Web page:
Thursday, October 24, 2013

fun stuff to drill through (1)

I got a comment on my last post about drilling in karst vs. in other places. Most of the environmental drilling done on the east coast is within the top 20 feet of the surface, because that's where the water is. And within that upper zone, you are more likely to encounter soil (overburden) than bedrock.

Bedrock adds all sorts of complications to drilling, but even staying above the bedrock can be troublesome. For example, the heaving sand I alluded to in my last post.

If you're drilling in a valley or another area with a significant thickness of overburden, it's not uncommon to drill through layers of saturated soil which may act as barriers to vertical flow. If you go through those layers, you may encounter material which is slightly pressurized (confined), and when you punch a hole through, you open a space that has significantly less pressure. That water (and the soil) wants to go up. That's fine if you're drilling through material that has a decent amount of silt or clay, or perhaps has lots of gravel. But if you're drilling through nice, relatively clean sand (of pretty much any size), that sand will flow with the water. Especially because the drill rods have been vibrating as they've been chewing their way down. And you end up with flowing/running/heaving sand. That is, when you pause to take a sample or to add another rod, sand flows/runs/heaves upward into the drill stem and binds everything up. Or, you stop for the day and come back the next morning to find that your drill rods been pushed way up out of the hole and you've got 80 feet of steel waving around in the breeze.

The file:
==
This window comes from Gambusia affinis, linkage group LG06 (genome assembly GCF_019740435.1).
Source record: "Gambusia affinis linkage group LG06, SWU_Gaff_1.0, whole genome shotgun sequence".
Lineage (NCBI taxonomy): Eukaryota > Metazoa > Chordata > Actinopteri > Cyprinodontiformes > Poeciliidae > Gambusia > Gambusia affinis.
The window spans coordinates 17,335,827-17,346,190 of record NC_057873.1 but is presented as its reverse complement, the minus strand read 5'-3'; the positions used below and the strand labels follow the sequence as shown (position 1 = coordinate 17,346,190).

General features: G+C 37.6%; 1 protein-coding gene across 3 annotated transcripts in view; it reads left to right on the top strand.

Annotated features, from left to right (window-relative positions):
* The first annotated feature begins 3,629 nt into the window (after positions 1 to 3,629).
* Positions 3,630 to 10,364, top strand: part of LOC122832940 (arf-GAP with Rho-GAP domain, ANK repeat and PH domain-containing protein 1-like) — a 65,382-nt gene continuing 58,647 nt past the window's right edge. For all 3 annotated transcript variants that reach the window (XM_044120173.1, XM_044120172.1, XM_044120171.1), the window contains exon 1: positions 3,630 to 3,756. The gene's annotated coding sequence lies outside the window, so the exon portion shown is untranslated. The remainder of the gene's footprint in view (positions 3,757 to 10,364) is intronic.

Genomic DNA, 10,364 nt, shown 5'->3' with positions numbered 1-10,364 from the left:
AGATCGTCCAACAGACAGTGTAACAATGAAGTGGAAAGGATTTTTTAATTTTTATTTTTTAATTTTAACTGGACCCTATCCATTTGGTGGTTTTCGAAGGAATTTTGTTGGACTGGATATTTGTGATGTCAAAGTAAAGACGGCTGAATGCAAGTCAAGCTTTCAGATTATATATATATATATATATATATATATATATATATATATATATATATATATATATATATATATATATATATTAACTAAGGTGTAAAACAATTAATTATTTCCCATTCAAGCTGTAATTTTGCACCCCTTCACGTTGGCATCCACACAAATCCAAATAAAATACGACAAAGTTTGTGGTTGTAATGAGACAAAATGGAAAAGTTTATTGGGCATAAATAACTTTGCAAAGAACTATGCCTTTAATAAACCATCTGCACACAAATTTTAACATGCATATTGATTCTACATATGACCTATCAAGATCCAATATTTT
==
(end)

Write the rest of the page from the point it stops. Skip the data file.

There are ways to minimize this. One way is to make sure you always keep the inside of the drill stem full of water, so there's some pressure acting to keep that sand back. You can also add "drilling mud" - a clay or polymer - to your drilling water to hold things back, although often in environmental applications you're not allowed to add anything fancy that may interfere with later samples or well installation. Or you can close your eyes and try and get through those layers as fast as possible, and then seal your casing/drill stem into something that won't flow, like a clay bed or bedrock.

In certain environments, such as coastal areas, heaving sand just comes with the territory. I've had big sites with scores of boreholes drilled, and one particular 15-20 foot zone is just blank with "heaving sand" for every single boring log because every time you stop to get a sample, you just get loose, undifferentiated slop from who-knows-where. Nothing's wrong with the driller or the rig geologist - it's just the way the stratigraphy is.

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